Fans of Shock Jocks will Love Talk Radio
Barry Champlain, the intense shock-jock played to a ‘T’ by Bob Lussier in the stage presentation of Talk Radio by TheatreWorks New Milford, is an in-your-face, take-no-prisoners kind of guy.
He has to be: Grabbing the attention of thousands of listeners, night after night, in the declining medium of radio, is grueling work.
Late night radio listeners in Cleveland, Ohio, are elusive and tough-to-please. Yet Champlain fights to win everyone. You want nuance? Gentile discussion? You won't find it here. Champlain wields a 2x4, not a scalpel. He abuses callers, advertisers and staff alike in his effort to deliver the confrontational entertainment his listeners have come to crave.
Large in stature, Lussier (of Danbury) commands the compact TheatreWorks stage just as Champlain does the invisible airwaves. Much like a coiled spring, Lussier repeatedly explodes into action as he does verbal battle with everyone. His character is hardly admirable. He browbeats and ridicules. He is the ultimate chip-on-the-shoulder. But Lussier wins him grudging admiration through his non-stop effort and the sheer expenditure of energy.
Providing just the right balance to this driven prima donna is a support cast led by Tom Libonate, (of Danbury), who plays program producer Dan Woodruff. Woodruff created the persona of Champlain and gave him his start.
But now, on the cusp of a big pay-off via a national syndication deal, Woodruff is afraid that Champlain's no holds barred antics will send the deal south. He wants him to dial it back a notch. If you've ever seen an all spin/no substance corporate type, Libonate is it.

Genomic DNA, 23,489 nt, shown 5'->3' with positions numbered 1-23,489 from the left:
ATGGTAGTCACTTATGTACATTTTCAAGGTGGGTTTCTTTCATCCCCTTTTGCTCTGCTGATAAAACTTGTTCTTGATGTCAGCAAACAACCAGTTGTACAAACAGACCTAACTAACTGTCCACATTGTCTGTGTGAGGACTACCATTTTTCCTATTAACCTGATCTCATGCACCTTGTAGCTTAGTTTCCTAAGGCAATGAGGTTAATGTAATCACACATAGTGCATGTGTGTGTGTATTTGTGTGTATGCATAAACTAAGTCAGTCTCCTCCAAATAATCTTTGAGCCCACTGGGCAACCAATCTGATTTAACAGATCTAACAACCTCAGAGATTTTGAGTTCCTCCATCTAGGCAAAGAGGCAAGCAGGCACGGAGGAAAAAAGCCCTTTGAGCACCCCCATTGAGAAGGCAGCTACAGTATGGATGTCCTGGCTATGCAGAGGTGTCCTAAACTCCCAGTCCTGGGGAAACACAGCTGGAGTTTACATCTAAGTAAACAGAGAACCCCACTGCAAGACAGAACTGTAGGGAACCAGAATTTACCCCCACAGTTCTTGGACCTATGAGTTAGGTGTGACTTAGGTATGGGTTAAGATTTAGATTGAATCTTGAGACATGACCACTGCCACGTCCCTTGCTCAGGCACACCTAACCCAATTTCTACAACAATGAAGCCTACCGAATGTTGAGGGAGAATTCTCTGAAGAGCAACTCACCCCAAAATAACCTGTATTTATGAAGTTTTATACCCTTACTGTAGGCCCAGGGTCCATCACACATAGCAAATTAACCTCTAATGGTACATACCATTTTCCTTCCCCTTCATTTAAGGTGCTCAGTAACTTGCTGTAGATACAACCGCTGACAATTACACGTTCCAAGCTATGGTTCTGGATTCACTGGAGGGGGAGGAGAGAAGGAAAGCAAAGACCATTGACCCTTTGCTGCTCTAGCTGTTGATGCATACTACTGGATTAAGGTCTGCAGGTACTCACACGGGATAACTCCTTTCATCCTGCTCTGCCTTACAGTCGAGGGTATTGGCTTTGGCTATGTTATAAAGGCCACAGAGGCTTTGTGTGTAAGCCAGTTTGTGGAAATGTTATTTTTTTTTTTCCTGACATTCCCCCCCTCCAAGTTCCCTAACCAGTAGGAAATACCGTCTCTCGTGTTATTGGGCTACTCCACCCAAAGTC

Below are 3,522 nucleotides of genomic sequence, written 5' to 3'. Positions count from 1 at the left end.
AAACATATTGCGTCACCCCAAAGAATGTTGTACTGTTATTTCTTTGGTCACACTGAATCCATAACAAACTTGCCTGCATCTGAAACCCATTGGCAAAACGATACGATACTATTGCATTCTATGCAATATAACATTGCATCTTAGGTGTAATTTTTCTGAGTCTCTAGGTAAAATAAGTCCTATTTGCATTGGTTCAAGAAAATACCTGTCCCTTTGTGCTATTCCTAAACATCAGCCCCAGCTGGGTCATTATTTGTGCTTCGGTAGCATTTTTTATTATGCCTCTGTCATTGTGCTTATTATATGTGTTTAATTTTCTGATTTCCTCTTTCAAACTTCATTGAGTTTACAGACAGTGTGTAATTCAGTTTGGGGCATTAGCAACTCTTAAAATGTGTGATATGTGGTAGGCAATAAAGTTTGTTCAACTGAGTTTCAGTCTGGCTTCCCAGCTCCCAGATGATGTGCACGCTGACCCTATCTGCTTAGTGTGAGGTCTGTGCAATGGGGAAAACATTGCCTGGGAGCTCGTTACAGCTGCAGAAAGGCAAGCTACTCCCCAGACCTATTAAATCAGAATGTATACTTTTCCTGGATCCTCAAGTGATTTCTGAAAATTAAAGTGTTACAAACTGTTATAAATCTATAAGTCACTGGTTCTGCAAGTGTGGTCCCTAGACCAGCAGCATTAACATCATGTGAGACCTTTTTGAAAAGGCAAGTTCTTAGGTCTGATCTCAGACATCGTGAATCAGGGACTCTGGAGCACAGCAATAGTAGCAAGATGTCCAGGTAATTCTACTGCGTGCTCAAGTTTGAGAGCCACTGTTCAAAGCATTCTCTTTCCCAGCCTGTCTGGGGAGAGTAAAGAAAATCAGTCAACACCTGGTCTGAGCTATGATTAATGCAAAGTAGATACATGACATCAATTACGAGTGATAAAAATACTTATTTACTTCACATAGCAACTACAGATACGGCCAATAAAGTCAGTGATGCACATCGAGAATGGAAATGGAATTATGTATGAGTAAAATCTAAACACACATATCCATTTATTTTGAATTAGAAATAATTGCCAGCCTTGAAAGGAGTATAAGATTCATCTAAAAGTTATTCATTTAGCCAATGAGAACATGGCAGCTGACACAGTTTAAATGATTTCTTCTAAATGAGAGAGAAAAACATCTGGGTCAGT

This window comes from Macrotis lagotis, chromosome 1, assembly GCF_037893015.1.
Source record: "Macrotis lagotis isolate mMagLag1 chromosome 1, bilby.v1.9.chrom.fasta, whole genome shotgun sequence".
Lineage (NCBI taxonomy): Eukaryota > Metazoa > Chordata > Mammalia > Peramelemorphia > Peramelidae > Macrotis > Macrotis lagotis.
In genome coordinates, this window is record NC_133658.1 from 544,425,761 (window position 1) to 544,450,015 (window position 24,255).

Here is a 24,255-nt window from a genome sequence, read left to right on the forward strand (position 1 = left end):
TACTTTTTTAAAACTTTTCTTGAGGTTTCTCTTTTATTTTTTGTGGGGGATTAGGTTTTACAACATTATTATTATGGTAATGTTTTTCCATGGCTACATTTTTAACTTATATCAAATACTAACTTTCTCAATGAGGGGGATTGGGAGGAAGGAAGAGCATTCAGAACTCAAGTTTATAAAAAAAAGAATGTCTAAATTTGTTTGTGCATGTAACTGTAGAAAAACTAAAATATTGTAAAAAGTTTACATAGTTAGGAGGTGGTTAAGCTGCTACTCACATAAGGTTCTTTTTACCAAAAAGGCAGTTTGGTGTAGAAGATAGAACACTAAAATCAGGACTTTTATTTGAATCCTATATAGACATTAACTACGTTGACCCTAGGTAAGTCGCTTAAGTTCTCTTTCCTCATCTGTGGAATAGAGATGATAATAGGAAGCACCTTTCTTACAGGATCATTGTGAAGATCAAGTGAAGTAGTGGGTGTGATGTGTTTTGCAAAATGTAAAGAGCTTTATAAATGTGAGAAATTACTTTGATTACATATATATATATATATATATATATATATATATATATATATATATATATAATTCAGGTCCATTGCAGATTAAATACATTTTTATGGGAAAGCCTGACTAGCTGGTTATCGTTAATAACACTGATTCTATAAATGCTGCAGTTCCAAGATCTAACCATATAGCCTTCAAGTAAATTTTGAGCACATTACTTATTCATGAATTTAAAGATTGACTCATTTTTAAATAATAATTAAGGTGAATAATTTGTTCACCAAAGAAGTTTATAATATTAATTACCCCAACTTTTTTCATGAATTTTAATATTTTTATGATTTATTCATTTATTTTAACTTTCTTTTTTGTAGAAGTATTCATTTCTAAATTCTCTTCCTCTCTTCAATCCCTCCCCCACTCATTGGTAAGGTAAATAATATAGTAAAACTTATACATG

Also of note in the production is James Hipp (of Danbury), who plays Stu Noonan, a loyal audio technician who regularly experiences the verbal wrath of Champlain. Others providing a glimpse of real-world balance to the mercurial Champlain are Alex Echevarria and Beth Bonnabeau (both of New Milford). Echevarria plays Syd Greenberg, a fast-talking tax advisor who outlines a clever mortgage pyramid scheme, while Bonnabeau portrays the serene psychologist Dr. Susan Fleming and gives the play a calming conclusion.
Adding to the quality of the performance is an excellent set design that underscores the dominance of Champlain while minimizing the roles of those around him. Especially effective are the scenes where the producer Woodruff is seen, but cannot be heard, behind a glass partition.
The audio of the radio listeners who call in is tinny on purpose, to emphasize the disparity in power and influence. It could be a bit less garbled at times to aid the audience's ability to follow the on-air debates.
Director Susan Abrams, a 30-year theater veteran with an impressive array of both acting and directing credentials, also designed the set. The crew includes lighting designer Richard Pettibone and sound designers Tom Libonate and Scott Wyshynski.
Talk Radio, by Eric Bogasian, made its world premier at The Public Theater/New York Shakespeare Festival on May 12, 1987, and its Broadway debut at The Longacre Theatre on March 11, 2007, where it earned two Tony Award nominations. Oliver Stone adapted the play into a critically acclaimed motion picture in 1988.